Gonzales was told of FBI violations: report

WASHINGTON Tue Jul 10, 2007 8:22am EDT

Attorney General Alberto Gonzales at the Department of Justice, June 5, 2007. Gonzales assured Congress in 2005 that the FBI had not abused powers granted under an anti-terrorism law despite having received reports of potential violations, The Washington Post reported in Tuesday editions. REUTERS/Yuri Gripas

Attorney General Alberto Gonzales at the Department of Justice, June 5, 2007. Gonzales assured Congress in 2005 that the FBI had not abused powers granted under an anti-terrorism law despite having received reports of potential violations, The Washington Post reported in Tuesday editions.

Credit: Reuters/Yuri Gripas

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WASHINGTON (Reuters) - U.S. Attorney General Alberto Gonzales assured Congress in 2005 that the FBI had not abused powers granted under an anti-terrorism law despite having received reports of potential violations, The Washington Post reported in Tuesday editions.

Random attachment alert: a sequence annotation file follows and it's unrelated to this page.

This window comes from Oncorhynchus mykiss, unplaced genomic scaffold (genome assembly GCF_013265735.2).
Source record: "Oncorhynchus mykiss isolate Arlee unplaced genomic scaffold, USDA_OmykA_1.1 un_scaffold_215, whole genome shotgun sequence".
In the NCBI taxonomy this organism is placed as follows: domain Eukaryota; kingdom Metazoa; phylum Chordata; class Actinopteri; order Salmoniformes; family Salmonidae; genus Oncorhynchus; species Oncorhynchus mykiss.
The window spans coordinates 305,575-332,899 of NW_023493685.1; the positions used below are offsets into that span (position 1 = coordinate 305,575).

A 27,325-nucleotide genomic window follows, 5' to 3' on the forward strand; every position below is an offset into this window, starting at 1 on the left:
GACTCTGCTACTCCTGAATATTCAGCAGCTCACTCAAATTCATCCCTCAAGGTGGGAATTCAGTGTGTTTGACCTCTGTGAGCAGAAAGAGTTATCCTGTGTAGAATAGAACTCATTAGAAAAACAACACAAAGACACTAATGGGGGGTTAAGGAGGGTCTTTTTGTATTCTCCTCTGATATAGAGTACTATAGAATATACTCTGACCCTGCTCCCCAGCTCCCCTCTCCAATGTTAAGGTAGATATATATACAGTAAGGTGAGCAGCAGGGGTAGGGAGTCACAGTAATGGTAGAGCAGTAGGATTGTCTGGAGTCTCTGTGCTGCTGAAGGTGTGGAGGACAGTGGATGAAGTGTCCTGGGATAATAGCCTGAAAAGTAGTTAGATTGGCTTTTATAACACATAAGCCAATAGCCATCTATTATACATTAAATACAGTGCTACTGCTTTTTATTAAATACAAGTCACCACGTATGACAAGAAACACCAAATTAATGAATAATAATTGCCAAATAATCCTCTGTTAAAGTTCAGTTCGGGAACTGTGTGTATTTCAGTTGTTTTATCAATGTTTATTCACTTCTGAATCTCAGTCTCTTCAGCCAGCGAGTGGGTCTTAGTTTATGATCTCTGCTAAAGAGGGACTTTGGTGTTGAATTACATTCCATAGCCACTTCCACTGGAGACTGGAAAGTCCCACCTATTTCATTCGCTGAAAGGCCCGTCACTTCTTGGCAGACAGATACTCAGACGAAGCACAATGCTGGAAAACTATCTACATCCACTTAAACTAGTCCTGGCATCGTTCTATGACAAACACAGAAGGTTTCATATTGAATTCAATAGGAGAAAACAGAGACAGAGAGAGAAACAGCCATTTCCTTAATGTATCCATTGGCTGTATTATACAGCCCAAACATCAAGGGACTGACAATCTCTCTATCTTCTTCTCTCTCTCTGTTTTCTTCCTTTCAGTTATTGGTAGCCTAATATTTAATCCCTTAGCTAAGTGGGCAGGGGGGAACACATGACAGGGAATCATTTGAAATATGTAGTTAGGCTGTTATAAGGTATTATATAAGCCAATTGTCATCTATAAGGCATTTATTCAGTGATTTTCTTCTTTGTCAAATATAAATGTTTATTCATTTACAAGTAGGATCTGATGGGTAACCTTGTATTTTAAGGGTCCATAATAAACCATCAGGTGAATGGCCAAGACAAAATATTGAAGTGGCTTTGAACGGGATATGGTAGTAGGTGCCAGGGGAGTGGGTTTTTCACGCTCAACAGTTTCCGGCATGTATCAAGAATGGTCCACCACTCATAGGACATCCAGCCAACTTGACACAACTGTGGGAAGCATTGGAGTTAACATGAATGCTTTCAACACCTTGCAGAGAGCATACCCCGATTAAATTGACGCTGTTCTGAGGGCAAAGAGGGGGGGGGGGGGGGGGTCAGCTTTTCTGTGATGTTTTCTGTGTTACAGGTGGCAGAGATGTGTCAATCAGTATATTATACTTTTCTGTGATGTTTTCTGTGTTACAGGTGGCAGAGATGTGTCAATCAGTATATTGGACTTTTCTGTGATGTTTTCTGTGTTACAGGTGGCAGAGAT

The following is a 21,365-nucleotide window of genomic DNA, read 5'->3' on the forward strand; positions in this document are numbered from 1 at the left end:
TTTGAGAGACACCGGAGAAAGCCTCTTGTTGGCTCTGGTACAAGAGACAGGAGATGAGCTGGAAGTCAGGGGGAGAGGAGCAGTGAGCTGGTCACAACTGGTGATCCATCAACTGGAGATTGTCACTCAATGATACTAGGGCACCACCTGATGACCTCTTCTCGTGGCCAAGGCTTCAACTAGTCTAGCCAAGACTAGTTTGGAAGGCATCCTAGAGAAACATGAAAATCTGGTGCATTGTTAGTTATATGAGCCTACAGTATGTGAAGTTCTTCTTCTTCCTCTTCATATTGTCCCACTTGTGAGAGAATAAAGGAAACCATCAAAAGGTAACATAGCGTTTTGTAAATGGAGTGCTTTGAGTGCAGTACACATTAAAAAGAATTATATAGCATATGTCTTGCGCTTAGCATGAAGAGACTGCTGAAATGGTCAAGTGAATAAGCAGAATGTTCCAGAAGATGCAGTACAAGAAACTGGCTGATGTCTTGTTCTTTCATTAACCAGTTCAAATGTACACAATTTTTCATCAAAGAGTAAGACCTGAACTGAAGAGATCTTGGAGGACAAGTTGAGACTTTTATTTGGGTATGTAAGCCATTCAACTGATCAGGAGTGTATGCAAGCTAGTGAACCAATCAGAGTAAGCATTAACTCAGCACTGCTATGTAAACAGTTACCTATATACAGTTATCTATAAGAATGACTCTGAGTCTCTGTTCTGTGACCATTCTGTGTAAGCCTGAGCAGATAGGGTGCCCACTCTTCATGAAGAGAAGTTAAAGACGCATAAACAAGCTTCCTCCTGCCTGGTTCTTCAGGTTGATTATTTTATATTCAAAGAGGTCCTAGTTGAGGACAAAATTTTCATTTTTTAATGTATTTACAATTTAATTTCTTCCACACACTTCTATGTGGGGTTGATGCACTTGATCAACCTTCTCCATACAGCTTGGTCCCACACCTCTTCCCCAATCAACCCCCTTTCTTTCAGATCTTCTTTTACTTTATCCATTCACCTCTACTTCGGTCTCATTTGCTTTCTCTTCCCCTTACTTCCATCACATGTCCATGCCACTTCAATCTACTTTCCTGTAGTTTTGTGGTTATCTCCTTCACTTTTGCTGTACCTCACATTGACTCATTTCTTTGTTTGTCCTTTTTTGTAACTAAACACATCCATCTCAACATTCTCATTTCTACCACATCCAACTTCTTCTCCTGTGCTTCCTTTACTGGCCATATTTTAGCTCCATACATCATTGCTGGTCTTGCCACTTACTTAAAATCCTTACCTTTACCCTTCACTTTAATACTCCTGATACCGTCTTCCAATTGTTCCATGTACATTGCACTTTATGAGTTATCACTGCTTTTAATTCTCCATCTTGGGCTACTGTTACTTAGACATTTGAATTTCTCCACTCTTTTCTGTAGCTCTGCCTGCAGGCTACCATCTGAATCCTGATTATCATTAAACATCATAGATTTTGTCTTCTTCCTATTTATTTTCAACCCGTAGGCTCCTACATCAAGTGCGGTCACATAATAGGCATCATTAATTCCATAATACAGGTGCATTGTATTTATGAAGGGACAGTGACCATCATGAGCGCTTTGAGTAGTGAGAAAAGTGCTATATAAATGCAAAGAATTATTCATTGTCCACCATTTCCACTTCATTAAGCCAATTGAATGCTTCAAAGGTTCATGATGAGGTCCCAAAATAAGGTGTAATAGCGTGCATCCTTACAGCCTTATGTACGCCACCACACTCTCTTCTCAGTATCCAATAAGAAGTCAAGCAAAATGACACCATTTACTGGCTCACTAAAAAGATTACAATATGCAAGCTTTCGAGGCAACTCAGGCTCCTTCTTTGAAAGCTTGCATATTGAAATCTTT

Internal FBI documents indicate that in the three months before he sought to renew the USA Patriot Act, Gonzales received at least half dozen reports of legal or procedural violations, including one six days before his Senate testimony, the Post said.

Gonzales was sent copies of reports that said administrative rules or laws protecting civil liberties and privacy had been violated, the Post said, citing documents released under the Freedom of Information Act.

Justice officials said they could not immediately determine whether Gonzales read any of the FBI reports in 2005 and 2006, the Post said.

Justice Department spokesman Brian Roehrkasse told the newspaper that when Gonzales testified, he was speaking in the context of reports before this year that found no misconduct or abuses related to the Patriot Act.

The Post said the FBI reports also alerted Gonzales in 2005 to problems with the use of national security letters, which allow the agency to compel the release of private information such as communications or financial records without getting court approval.

FBI officials said in June that agents possibly violated the law or its rules more than 1,000 times since 2002 in collecting data about phone calls, e-mails and financial records while investigating terrorism or espionage suspects.

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